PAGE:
Skyscraper has been described as a hybrid of Towering Inferno and the Die Hard franchise, but none of those movies featured a character quite like millionaire visionary Zhao Long Ji, played by Singaporean actor Chin Han. With the upcoming Blu-ray/DVD release of the film on October 9, 2018, Chin Han looked back on the unique nature of his character who, although he exhibited hubris in designing such a massive artistic structure, was neither villainous nor directly at fault for the peril of Dwayne Johnson’s Will Sawyer and his family.
Despite the differences, Chin Han acknowledges the influence of earlier disaster films but also argues that Skyscraper updates the concept. “When I read the script it evoked a lot of memories from all those films, so yeah, I do love this particular genre of movie,” he says. “I think what distinguishes Skyscraper is where we’re at in terms of technology, in terms of filming, in terms of the visual effects and the level of practical effects we can also achieve on set. It’s very different from the time that those movies were made… I think the movie looks incredible.”
Chin Han agrees that while Zhao Long Ji isn’t a villain, the character does have his flaws. “If you know the story of how the design of the building came about… it was based on a fable about the boy who jumps into the river and picks out a pearl. It transforms into a dragon and then saves his village,” he explains. “So this visionary has a bit of a savior complex as well; he wanted to build a better world. So unlike some of the characters in those other movies, he is the opposite: he’s not cutting corners; he’s not trying to get ahead of the race just so that he can be number one. But he really wants to make a better world, a self-sustaining one, and to build this sentient structure.”
With Asian countries being at the center of architectural ambitions in recent decades like the one featured in Skyscraper, Chin Han feels that the setting is an integral part of its successful narrative. “Hong Kong is the perfect place for it because of the landscape, because of the small land mass, and because of being surrounded by hills — it’s very hilly in Hong Kong. It’s compelling to see it built vertical,” he asserts. “So this fits right into that environment. In fact, when we were doing the press tour, we did the junkets at the Ritz Carlton which was about a hundred and twenty stories, and when I was in there it was so stunning. The landscape was just so beautiful, but I totally understood why the movie takes place there.”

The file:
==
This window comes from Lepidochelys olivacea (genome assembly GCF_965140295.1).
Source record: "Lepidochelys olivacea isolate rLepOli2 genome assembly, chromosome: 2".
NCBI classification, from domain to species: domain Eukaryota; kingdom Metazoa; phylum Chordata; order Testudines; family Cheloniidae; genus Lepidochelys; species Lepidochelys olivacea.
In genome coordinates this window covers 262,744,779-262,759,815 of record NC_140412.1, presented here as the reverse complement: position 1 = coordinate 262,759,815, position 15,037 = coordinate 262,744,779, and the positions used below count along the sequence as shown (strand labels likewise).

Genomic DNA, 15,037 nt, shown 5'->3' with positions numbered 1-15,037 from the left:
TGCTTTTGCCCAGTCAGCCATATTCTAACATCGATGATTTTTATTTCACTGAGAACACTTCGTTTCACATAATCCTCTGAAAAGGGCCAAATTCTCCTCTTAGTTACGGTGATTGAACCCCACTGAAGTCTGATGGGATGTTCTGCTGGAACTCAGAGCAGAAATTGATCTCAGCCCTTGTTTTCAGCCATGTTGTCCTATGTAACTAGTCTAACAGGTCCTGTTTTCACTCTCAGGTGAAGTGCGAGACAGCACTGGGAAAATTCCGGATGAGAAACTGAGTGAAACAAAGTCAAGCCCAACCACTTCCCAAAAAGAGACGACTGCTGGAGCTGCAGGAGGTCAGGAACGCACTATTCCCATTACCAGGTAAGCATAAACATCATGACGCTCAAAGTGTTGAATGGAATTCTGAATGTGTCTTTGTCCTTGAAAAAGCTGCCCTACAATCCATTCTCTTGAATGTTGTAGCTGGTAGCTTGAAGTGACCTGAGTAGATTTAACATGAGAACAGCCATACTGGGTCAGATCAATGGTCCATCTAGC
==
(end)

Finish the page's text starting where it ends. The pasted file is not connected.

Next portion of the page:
Director and screenwriter Rawson Marshall Thurber made sure to create a level of authenticity in the setting and the casting of Skyscraper as well. “It just makes sense to have that number of Asian characters in a movie set in Asia. These are all characters who are essential to the narrative,” says Chin Han. “I think it was Rawson who was quite determined to get the linguistic elements of the movie right, so he wanted actors who could speak Cantonese or Mandarin as their native tongues… With a movie this big and larger than life and with these huge action set pieces, you need that level of authenticity to have the audience feel for the characters.”
This is especially true in the age of whitewashing in Hollywood, which Chin Han saw firsthand with his role in Ghost in the Shell. Although the casting of Scarlett Johansson in the lead role placed that movie at the center of the controversy, Chin Han focuses on the positive. “Every bit counts in the conversation!” he says. “Even movies like Ghost in the Shell that raise a lot of questions, I think those kinds of discussions only move us forward in terms of filmmaking. It’s because of the discussions that we’ve been having over the years that a movie like Skyscraper is possible or that a movie like Crazy Rich Asians is possible — Searching, that John Cho movie — is because the conversation is ongoing.”
As for Chin Han himself, he has his own process for choosing roles that he feels fit with his vision. “I can’t speak to the industry at large, but for myself, whenever I step into a role, there’s always a question of having it not be a token,” he says. “It’s important — and I think that’s the next step in terms of where we’re going with diversity — that these characters have a life of their own. These characters are written in a rich and compelling manner equal to the other characters in the movie. So for myself, that’s a thing that I look for: that the character is crucial to the narrative as well.”
Although the character of Zhao Long Ji may have run afoul of criminal elements in Skyscraper, Chin Han brought to life a character worth admiring that breaks with convention and adds a new element to a familiar action-adventure formula. The movie is already available on demand, but when the film releases on DVD and Blu-ray on October 9, Chin Han and his performance will be one reason viewers should check it out.